Structural Basis for Polyproline Recognition by the FE65 WW Domain.Meiyappan, M., Birrane, G., Ladias, J.A.
(2007) J.Mol.Biol. 372: 970-980
- PubMed: 17686488
- DOI: 10.1016/j.jmb.2007.06.064
- Primary Citation of Related Structures:
- PubMed Abstract:
The neuronal protein FE65 functions in brain development and amyloid precursor protein (APP) signaling through its interaction with the mammalian enabled (Mena) protein and APP, respectively. The recognition of short polyproline sequences in Mena by ...
The neuronal protein FE65 functions in brain development and amyloid precursor protein (APP) signaling through its interaction with the mammalian enabled (Mena) protein and APP, respectively. The recognition of short polyproline sequences in Mena by the FE65 WW domain has a central role in axon guidance and neuronal positioning in the developing brain. We have determined the crystal structures of the human FE65 WW domain (residues 253-289) in the apo form and bound to the peptides PPPPPPLPP and PPPPPPPPPL, which correspond to human Mena residues 313-321 and 347-356, respectively. The FE65 WW domain contains two parallel ligand-binding grooves, XP (formed by residues Y269 and W280) and XP2 (formed by Y269 and W271). Both Mena peptides adopt a polyproline helical II conformation and bind to the WW domain in a forward (N-C) orientation through selection of the PPPPP motif by the XP and XP2 grooves. This mode of ligand recognition is strikingly similar to polyproline interaction with SH3 domains. Importantly, comparison of the FE65 WW structures in the apo and liganded forms shows that the XP2 groove is formed by an induced-fit mechanism that involves movements of the W271 and Y269 side-chains upon ligand binding. These structures elucidate the molecular determinants underlying polyproline ligand selection by the FE65 WW domain and provide a framework for the design of small molecules that would interfere with FE65 WW-ligand interaction and modulate neuronal development and APP signaling.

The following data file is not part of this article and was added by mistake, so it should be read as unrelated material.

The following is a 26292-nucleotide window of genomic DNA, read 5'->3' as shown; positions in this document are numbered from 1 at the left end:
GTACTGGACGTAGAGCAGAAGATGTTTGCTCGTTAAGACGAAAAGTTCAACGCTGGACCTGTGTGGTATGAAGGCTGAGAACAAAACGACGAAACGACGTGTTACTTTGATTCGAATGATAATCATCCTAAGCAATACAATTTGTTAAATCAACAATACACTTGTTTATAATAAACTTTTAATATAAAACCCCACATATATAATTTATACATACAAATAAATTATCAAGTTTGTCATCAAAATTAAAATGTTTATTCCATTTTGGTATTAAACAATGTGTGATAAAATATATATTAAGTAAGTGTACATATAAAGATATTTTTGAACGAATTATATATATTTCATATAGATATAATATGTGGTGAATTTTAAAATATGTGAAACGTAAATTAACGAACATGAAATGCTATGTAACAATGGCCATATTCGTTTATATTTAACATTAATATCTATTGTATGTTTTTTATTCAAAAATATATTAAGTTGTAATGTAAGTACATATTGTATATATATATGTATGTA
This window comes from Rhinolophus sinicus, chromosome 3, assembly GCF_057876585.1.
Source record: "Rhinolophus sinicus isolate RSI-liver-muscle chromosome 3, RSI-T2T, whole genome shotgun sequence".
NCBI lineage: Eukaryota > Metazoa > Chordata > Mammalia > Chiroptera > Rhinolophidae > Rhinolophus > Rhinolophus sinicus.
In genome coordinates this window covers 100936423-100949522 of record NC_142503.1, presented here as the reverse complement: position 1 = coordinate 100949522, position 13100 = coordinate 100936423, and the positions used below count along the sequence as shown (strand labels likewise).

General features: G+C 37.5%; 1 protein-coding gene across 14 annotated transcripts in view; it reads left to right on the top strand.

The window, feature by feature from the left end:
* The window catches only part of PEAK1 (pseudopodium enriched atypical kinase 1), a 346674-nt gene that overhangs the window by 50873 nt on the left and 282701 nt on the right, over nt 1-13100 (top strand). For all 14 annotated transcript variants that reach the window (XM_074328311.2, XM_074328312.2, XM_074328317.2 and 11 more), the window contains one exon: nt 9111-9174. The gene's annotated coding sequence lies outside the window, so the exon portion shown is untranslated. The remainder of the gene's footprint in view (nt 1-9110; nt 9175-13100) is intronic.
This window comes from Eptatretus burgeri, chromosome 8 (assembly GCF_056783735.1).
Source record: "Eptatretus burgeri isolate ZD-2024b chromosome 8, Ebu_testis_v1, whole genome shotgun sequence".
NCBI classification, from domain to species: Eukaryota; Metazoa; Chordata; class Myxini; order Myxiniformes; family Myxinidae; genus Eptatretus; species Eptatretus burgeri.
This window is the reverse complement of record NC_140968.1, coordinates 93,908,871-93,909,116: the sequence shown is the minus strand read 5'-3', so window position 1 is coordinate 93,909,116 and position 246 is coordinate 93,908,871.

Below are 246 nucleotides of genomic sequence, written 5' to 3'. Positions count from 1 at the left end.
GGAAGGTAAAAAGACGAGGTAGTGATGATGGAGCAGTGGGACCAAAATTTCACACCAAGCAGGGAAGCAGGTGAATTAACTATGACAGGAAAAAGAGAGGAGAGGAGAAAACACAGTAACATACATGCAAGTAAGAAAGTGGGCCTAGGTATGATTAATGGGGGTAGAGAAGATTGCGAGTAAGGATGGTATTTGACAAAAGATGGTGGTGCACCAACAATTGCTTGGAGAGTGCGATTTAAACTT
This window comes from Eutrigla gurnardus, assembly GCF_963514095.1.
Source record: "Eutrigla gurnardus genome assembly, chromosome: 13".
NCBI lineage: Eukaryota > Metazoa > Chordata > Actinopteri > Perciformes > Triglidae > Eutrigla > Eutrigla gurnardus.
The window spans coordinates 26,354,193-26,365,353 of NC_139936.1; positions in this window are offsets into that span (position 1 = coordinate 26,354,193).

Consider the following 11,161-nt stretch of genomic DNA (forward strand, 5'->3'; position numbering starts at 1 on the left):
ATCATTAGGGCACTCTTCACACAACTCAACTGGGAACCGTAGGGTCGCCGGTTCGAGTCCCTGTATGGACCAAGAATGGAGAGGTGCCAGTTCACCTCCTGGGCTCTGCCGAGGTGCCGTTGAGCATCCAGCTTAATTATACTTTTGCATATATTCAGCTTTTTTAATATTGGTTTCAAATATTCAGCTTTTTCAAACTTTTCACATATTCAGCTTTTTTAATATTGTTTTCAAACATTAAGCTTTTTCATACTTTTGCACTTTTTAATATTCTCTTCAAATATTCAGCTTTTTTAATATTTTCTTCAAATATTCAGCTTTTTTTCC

Molecular Medicine Laboratory and Macromolecular Crystallography Unit, Division of Experimental Medicine, Harvard Institutes of Medicine, Harvard Medical School, Boston, MA 02115, USA.